Kafka on the Shore by Murakami, a review.

I haven’t been posting much here recently, sorry ! I’ve been doing ‘other stuff’, namely photography, painting and reading. I recently finished Kafka on the Shore by Haruki Murakami, and felt that it really merited a review:

Murakami is read by many of the people I respect for their intellect, insight and approach. I tried Hard Boiled Wonderland and The End of the World a couple of years ago, and gave up after a few pages. So I came to Kafka on The Shore with some trepidation. I decided to read Kafka after I’d started noticing it on a few IB A1 Reading Lists. With some hints of hubris I assumed that if literature teachers view the text as appropriate for 16 yr olds then I must be able to gain something from it. And gain I did. Kafka is, quite simply, one of the most enchanting novels that I’ve read this year.

It is an effortless book to read, “a real page turner”, as the cliche would describe. The complexity of the story is not in the language used, but in the symbolism and interconnections of the various narratives. The language itself is very straight forward, however the possible philosophical meaning of the story is far from straightforward. That said, you take from it what you want – the story works at all levels of interpretation.

There are 3 main stories – one which starts with a believable, but near illusory event during WW2, which gives us one of our main chimerical characters. The second story revolves around Kafka, and his ongoing movements between physical and metaphysical realms. The third main story concerns lost love and a life unfulfilled. The intertwining of these stories becomes ever clearer as the book progresses. To describe anymore may be a plot spoiler – I would just say read it, you won’t be disappointed. However, I didn’t find ‘an answer’ at the end of the text, there wasn’t a “Scooby Do” moment when all was revealed. I was rather left with more of an appreciation of both the positive and destructive power of love, the importance of desire and the imperative of action over procrastination. I’m sure that other readers will take away very different understandings from the text, the important thing is that there is at least a set of understandings to take away.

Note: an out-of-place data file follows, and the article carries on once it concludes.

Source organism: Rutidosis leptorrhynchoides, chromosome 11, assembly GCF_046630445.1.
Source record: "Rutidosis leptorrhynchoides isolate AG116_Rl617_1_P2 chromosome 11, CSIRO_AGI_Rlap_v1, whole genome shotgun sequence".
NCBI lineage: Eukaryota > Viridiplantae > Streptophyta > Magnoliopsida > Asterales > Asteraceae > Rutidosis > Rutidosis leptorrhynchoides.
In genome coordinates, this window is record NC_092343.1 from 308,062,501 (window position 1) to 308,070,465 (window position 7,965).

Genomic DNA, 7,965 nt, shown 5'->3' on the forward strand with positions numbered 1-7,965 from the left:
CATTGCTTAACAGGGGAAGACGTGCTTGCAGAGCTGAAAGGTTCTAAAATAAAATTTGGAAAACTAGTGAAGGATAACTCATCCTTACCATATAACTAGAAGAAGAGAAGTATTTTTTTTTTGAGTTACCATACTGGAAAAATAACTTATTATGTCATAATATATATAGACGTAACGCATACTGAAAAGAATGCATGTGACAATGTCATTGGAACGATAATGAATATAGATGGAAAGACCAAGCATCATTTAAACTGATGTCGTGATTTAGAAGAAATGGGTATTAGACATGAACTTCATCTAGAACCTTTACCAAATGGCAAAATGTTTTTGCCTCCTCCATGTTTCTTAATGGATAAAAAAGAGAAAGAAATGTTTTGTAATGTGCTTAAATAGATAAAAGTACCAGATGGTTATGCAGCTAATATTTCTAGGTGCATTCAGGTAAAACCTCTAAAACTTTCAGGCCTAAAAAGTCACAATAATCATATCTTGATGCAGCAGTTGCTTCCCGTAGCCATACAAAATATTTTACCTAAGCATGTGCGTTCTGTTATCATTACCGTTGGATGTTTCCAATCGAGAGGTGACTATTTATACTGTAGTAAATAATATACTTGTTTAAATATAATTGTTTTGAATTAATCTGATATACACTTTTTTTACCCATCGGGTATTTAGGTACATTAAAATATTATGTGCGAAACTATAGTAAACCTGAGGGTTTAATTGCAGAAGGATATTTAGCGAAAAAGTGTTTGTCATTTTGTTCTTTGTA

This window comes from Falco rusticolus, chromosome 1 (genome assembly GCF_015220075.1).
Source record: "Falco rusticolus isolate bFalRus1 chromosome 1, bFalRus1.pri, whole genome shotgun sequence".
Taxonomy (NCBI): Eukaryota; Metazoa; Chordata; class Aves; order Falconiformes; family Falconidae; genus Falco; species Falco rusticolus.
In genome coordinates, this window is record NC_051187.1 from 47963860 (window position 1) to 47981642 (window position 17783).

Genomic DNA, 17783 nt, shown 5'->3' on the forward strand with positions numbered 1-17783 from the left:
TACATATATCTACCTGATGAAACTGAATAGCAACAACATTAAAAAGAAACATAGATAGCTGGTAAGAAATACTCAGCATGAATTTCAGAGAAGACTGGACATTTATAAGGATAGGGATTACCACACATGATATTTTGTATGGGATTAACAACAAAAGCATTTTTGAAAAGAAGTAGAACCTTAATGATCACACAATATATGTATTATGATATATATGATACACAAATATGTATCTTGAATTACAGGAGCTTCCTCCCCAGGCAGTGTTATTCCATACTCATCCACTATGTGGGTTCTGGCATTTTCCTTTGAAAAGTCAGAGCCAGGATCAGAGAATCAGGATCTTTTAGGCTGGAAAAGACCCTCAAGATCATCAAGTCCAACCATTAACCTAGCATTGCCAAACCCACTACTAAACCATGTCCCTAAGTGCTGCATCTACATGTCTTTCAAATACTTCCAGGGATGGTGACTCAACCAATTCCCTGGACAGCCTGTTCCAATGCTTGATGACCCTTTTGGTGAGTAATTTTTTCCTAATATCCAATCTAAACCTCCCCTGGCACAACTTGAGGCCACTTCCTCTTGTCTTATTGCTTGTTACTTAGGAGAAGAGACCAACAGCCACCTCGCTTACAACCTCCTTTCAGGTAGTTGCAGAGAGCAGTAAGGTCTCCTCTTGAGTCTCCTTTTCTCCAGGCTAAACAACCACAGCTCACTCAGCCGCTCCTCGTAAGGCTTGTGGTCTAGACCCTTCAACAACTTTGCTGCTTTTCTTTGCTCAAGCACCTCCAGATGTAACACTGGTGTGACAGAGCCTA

“Take away” is very much the wrong phrase, because this novel stays with me. It travels with me not just in meaning, but in the absolute genius of particular parts of the novel. Without wanting to give too much away, I was particularly struck by the description of ‘another place’ (which Kafka travels to towards the end of the novel) – Murakami’s description of this ‘other place’ is by far the best portrayal of that place that I’ve encountered. I was also struck by the humour and modernity of his magic-realist characters, and their apparent self aware consciousness (“I’m not real, I’m just a concept, I’m your concept”). I find this mundane reality of fantasy much more enticing than the ‘ghosts & ghoulies’ depictions found in so many magic-realist texts. I was also surprised by some of the sexual themes, I didn’t realise that 16 yr olds were reading such stuff in their IB Diplomas !

The philosophical concepts of the story are open to much interpretation. The basic Psychoanalytic oedipal mechanisms are clear without being predictable nor hackneyed. There’s also clear referencing to Freud’s triadic theory of mind, used effectively as a way of understanding our protagonist. Triad seem to recur throughout the book, as such I started to view it through the prism of Heider’s Triadic Theory of attitude balance – the characters are metaphorically steeped in cognitive dissonance ! Beyond Psychoanalysis there’s possibly an exploration of the Hegelian concepts of synthesis, antithesis and thesis. In empiricist terms the story starts to make sense when seen as a meeting point between Quantum Field Theory and Psychology. However, I don’t think the point of the text is to make sense – which makes it all the more intriguing and enjoyable !

And so my Murakami journey begins. Looking forward to reading another of his works, but not sure which one to choose. Any suggestions ?


About danieltrump

breathing and sensing human. Learning to observe, learning to write, exploring ideas and thinking. www.danieltrump.wordpress.com


  1. Thank you for your book review. “Kafka on the Shore” seems interesting and I will try to read it after these two weeks’ exams.
    If you like running, Murakami’s “What I talk about when I talk about Running” would be your cup of tea. In that book, he wrote about his regular long-distance running habit and described his feelings when joining full marathons. All in all, it is also a worth-reading book to read.

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